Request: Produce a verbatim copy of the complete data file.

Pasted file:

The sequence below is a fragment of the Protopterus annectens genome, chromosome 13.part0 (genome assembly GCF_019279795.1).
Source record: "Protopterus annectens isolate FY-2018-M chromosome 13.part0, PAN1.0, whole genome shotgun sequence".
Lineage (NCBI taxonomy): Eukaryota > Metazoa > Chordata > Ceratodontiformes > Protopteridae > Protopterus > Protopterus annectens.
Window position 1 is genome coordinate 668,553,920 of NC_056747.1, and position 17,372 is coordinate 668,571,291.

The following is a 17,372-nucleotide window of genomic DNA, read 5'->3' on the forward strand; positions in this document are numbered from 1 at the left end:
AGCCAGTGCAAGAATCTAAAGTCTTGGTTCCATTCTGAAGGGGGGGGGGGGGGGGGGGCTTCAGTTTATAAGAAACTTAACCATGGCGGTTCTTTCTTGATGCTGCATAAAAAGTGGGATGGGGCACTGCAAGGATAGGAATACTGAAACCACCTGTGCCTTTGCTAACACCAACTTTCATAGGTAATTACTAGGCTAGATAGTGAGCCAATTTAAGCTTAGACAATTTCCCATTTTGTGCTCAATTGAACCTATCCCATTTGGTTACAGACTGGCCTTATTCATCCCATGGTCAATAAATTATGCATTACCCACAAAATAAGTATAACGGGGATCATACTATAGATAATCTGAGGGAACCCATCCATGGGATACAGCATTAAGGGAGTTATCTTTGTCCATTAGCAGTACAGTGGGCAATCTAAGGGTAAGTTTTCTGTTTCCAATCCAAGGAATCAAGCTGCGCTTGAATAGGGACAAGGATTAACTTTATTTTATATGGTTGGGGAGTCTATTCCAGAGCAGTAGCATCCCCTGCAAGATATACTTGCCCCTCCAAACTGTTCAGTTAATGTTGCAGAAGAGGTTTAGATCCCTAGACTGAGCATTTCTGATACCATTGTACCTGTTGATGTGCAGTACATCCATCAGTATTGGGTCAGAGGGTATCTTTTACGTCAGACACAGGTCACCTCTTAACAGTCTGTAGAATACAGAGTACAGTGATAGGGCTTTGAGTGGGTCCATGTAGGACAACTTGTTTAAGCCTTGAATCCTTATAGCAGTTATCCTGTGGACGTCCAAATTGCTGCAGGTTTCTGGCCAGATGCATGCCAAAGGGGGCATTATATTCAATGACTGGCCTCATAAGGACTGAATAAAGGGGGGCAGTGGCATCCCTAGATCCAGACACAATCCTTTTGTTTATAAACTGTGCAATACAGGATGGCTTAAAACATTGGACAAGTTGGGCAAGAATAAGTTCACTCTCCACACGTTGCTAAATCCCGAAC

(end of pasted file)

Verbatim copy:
The sequence below is a fragment of the Protopterus annectens genome, chromosome 13.part0 (genome assembly GCF_019279795.1).
Source record: "Protopterus annectens isolate FY-2018-M chromosome 13.part0, PAN1.0, whole genome shotgun sequence".
Lineage (NCBI taxonomy): Eukaryota > Metazoa > Chordata > Ceratodontiformes > Protopteridae > Protopterus > Protopterus annectens.
Window position 1 is genome coordinate 668,553,920 of NC_056747.1, and position 17,372 is coordinate 668,571,291.

The following is a 17,372-nucleotide window of genomic DNA, read 5'->3' on the forward strand; positions in this document are numbered from 1 at the left end:
AGCCAGTGCAAGAATCTAAAGTCTTGGTTCCATTCTGAAGGGGGGGGGGGGGGGGGGGCTTCAGTTTATAAGAAACTTAACCATGGCGGTTCTTTCTTGATGCTGCATAAAAAGTGGGATGGGGCACTGCAAGGATAGGAATACTGAAACCACCTGTGCCTTTGCTAACACCAACTTTCATAGGTAATTACTAGGCTAGATAGTGAGCCAATTTAAGCTTAGACAATTTCCCATTTTGTGCTCAATTGAACCTATCCCATTTGGTTACAGACTGGCCTTATTCATCCCATGGTCAATAAATTATGCATTACCCACAAAATAAGTATAACGGGGATCATACTATAGATAATCTGAGGGAACCCATCCATGGGATACAGCATTAAGGGAGTTATCTTTGTCCATTAGCAGTACAGTGGGCAATCTAAGGGTAAGTTTTCTGTTTCCAATCCAAGGAATCAAGCTGCGCTTGAATAGGGACAAGGATTAACTTTATTTTATATGGTTGGGGAGTCTATTCCAGAGCAGTAGCATCCCCTGCAAGATATACTTGCCCCTCCAAACTGTTCAGTTAATGTTGCAGAAGAGGTTTAGATCCCTAGACTGAGCATTTCTGATACCATTGTACCTGTTGATGTGCAGTACATCCATCAGTATTGGGTCAGAGGGTATCTTTTACGTCAGACACAGGTCACCTCTTAACAGTCTGTAGAATACAGAGTACAGTGATAGGGCTTTGAGTGGGTCCATGTAGGACAACTTGTTTAAGCCTTGAATCCTTATAGCAGTTATCCTGTGGACGTCCAAATTGCTGCAGGTTTCTGGCCAGATGCATGCCAAAGGGGGCATTATATTCAATGACTGGCCTCATAAGGACTGAATAAAGGGGGGCAGTGGCATCCCTAGATCCAGACACAATCCTTTTGTTTATAAACTGTGCAATACAGGATGGCTTAAAACATTGGACAAGTTGGGCAAGAATAAGTTCACTCTCCACACGTTGCTAAATCCCGAAC